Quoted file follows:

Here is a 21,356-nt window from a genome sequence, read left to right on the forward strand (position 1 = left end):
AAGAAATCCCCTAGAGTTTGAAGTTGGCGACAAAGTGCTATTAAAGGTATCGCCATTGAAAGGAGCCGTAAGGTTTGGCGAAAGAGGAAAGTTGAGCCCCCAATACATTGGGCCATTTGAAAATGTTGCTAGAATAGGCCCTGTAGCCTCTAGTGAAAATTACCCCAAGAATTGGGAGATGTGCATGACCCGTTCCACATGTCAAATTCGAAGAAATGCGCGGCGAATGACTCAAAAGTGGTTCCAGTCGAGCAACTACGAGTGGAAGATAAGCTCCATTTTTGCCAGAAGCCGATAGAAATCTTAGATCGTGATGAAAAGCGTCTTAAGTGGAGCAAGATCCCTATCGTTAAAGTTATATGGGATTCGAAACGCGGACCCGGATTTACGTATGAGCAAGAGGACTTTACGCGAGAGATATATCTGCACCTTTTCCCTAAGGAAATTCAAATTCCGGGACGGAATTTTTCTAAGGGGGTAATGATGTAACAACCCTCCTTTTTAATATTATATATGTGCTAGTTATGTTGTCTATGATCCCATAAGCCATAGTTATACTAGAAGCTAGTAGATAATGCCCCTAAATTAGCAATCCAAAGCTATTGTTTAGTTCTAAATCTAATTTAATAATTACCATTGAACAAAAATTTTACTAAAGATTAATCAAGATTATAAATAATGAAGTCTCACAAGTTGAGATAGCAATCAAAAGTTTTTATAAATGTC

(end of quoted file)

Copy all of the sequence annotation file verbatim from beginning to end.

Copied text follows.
Here is a 21,356-nt window from a genome sequence, read left to right on the forward strand (position 1 = left end):
AAGAAATCCCCTAGAGTTTGAAGTTGGCGACAAAGTGCTATTAAAGGTATCGCCATTGAAAGGAGCCGTAAGGTTTGGCGAAAGAGGAAAGTTGAGCCCCCAATACATTGGGCCATTTGAAAATGTTGCTAGAATAGGCCCTGTAGCCTCTAGTGAAAATTACCCCAAGAATTGGGAGATGTGCATGACCCGTTCCACATGTCAAATTCGAAGAAATGCGCGGCGAATGACTCAAAAGTGGTTCCAGTCGAGCAACTACGAGTGGAAGATAAGCTCCATTTTTGCCAGAAGCCGATAGAAATCTTAGATCGTGATGAAAAGCGTCTTAAGTGGAGCAAGATCCCTATCGTTAAAGTTATATGGGATTCGAAACGCGGACCCGGATTTACGTATGAGCAAGAGGACTTTACGCGAGAGATATATCTGCACCTTTTCCCTAAGGAAATTCAAATTCCGGGACGGAATTTTTCTAAGGGGGTAATGATGTAACAACCCTCCTTTTTAATATTATATATGTGCTAGTTATGTTGTCTATGATCCCATAAGCCATAGTTATACTAGAAGCTAGTAGATAATGCCCCTAAATTAGCAATCCAAAGCTATTGTTTAGTTCTAAATCTAATTTAATAATTACCATTGAACAAAAATTTTACTAAAGATTAATCAAGATTATAAATAATGAAGTCTCACAAGTTGAGATAGCAATCAAAAGTTTTTATAAATGTC